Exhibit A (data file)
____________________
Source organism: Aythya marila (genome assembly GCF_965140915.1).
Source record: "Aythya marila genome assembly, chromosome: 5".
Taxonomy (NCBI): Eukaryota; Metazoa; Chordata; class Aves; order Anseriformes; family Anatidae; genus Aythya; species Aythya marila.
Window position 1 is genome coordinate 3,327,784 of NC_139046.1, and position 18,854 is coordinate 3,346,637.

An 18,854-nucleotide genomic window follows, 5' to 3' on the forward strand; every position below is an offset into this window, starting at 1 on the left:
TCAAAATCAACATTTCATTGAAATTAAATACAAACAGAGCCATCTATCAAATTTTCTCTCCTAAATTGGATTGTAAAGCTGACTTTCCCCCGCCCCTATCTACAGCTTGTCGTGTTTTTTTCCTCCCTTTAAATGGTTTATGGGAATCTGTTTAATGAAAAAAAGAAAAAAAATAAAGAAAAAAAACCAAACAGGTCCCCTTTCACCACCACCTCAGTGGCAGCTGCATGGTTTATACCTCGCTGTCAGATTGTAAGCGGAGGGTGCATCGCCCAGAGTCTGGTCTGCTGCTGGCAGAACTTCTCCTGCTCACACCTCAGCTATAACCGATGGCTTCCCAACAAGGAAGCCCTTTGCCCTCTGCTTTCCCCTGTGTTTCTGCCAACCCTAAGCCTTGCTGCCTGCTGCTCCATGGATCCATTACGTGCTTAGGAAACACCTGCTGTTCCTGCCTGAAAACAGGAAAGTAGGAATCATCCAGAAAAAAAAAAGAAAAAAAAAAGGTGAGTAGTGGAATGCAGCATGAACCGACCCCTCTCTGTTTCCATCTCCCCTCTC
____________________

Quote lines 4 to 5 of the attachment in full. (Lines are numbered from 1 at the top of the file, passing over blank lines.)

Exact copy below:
Window position 1 is genome coordinate 3,327,784 of NC_139046.1, and position 18,854 is coordinate 3,346,637.

An 18,854-nucleotide genomic window follows, 5' to 3' on the forward strand; every position below is an offset into this window, starting at 1 on the left: